Five: Eliminate processed and pre-packaged foods
Since the creation of the microwave, food companies saw a need for pre-packaged foods. Some call it ‘TV dinner’. The only requirement for preparation is a microwave.
Most pre-packaged food contains trans fat, high fructose corn syrup, salt, refined grains and preservatives.
Six: Meal Plan
The hardest part when preparing meals for the family is “what do I cook tonight?” Having a meal plan is essential for busy families like ours and helped me take out the ‘figuring out’ or needing to get to the grocery store more than needed.
I use eMeals to help me plan my meals. eMeals helps me choose a plan according to our eating style, family size and favorite grocery store. Every week we receive our meal plan in our inbox complete with seven simple, family-friendly dinner recipes including entrées and side dishes. I receive a detailed shopping list including sales from selected grocery stores. Most importantly, we get to enjoy healthy home-cooked meals.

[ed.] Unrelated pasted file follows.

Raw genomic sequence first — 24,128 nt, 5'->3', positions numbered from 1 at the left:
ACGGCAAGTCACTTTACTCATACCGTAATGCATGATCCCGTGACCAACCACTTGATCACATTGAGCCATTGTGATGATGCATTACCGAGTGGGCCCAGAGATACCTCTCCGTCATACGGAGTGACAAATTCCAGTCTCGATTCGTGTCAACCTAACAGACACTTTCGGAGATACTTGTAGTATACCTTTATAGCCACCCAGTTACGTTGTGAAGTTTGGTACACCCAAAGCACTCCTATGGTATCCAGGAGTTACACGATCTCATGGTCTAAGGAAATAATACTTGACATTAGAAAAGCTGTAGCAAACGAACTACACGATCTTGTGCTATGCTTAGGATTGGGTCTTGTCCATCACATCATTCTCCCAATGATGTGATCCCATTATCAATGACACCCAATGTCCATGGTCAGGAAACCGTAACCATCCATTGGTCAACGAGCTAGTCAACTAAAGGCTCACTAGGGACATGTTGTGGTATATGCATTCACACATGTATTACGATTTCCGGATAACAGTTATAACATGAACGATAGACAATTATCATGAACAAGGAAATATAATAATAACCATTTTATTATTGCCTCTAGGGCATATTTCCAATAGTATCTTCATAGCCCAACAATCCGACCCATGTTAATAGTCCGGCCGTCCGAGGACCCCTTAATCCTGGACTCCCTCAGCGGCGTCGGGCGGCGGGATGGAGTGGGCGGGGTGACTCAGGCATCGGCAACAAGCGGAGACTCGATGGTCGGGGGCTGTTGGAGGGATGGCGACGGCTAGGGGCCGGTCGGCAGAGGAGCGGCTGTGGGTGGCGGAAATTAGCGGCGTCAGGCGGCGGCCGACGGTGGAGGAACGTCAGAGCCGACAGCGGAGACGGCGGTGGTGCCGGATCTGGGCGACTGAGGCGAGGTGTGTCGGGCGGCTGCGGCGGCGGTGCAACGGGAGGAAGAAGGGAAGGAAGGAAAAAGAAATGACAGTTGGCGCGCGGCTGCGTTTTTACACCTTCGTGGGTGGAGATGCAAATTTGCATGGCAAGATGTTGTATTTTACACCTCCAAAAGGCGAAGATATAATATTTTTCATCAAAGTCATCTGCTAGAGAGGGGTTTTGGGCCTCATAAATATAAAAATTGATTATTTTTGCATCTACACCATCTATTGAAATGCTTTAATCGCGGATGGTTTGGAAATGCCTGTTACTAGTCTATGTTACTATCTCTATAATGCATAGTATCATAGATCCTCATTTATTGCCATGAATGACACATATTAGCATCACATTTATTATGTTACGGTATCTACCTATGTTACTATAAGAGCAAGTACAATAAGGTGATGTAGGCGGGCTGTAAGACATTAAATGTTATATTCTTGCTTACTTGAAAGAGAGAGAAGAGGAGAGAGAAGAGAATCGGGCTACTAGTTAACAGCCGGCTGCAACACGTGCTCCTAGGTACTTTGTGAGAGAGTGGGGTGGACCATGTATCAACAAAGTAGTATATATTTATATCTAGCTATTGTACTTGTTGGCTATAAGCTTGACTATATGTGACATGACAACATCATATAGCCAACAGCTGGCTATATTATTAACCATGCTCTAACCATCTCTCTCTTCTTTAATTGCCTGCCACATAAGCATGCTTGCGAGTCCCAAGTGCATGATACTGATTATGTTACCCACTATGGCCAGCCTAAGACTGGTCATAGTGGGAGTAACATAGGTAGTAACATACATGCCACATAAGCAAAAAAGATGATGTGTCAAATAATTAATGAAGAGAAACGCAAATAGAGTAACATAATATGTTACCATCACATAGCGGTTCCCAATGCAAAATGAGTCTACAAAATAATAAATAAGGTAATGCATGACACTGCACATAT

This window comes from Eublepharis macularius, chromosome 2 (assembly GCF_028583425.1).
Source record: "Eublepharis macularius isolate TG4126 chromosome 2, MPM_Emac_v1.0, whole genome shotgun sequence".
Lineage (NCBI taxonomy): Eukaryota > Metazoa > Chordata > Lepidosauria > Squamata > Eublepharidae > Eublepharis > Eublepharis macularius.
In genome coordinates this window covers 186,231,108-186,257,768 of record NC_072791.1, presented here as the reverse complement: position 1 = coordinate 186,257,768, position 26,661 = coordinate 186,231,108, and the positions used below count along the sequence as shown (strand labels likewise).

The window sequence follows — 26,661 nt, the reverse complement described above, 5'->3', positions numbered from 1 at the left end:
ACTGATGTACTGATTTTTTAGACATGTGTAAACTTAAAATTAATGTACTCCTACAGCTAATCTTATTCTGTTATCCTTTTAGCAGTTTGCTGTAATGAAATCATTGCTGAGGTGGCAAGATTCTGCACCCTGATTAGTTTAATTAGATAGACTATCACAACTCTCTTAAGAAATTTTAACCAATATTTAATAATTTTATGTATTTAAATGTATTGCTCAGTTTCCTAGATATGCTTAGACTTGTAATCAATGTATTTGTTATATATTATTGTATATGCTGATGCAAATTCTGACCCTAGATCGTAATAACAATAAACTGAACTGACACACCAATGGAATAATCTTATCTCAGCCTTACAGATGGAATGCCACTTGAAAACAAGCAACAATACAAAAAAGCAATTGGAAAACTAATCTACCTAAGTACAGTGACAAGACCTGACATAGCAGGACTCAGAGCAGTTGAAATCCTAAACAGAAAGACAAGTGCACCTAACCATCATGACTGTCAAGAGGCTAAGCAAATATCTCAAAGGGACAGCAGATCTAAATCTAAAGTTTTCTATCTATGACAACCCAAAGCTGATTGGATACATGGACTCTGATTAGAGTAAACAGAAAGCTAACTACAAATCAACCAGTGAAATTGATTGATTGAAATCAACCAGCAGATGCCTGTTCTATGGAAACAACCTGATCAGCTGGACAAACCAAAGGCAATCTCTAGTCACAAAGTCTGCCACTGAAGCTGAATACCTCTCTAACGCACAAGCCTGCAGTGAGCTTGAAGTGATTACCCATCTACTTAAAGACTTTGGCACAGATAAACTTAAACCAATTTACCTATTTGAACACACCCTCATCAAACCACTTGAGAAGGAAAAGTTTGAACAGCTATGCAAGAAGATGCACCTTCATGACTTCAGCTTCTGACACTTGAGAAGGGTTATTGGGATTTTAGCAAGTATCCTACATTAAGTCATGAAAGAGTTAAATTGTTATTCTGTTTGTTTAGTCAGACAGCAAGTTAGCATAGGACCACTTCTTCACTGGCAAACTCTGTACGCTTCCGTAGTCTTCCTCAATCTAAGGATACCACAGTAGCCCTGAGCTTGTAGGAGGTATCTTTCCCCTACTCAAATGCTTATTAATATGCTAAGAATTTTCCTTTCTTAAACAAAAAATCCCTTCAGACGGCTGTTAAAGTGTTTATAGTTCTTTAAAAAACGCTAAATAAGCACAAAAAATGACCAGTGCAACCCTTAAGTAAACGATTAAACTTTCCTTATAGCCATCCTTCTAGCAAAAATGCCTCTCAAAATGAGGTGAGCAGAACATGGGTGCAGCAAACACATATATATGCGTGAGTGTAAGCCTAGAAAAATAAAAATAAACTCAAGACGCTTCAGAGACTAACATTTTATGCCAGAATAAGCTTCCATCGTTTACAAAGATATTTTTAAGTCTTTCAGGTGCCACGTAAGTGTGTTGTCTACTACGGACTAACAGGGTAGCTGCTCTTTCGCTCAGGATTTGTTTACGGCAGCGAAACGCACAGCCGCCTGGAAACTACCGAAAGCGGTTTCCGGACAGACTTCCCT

Think you can’t live without a microwave? Think again. You can do it. Do you have any tips on preparing meals without using the microwave? Let us know by commenting on our Facebook page.
Disclaimer: This information is not meant to diagnose, prescribe, treat or cure any illness or disease. It’s strictly for informational, educational, or entertainment purposes ONLY. The products I talk about are not meant to diagnose, prescribe, treat or cure any illness or disease. Any information I give you about them is for informational or entertainment purposes only. They have not been evaluated or approved by the FDA. Please seek the qualified health professional of your choice when making health decisions for yourself, your family and your pets.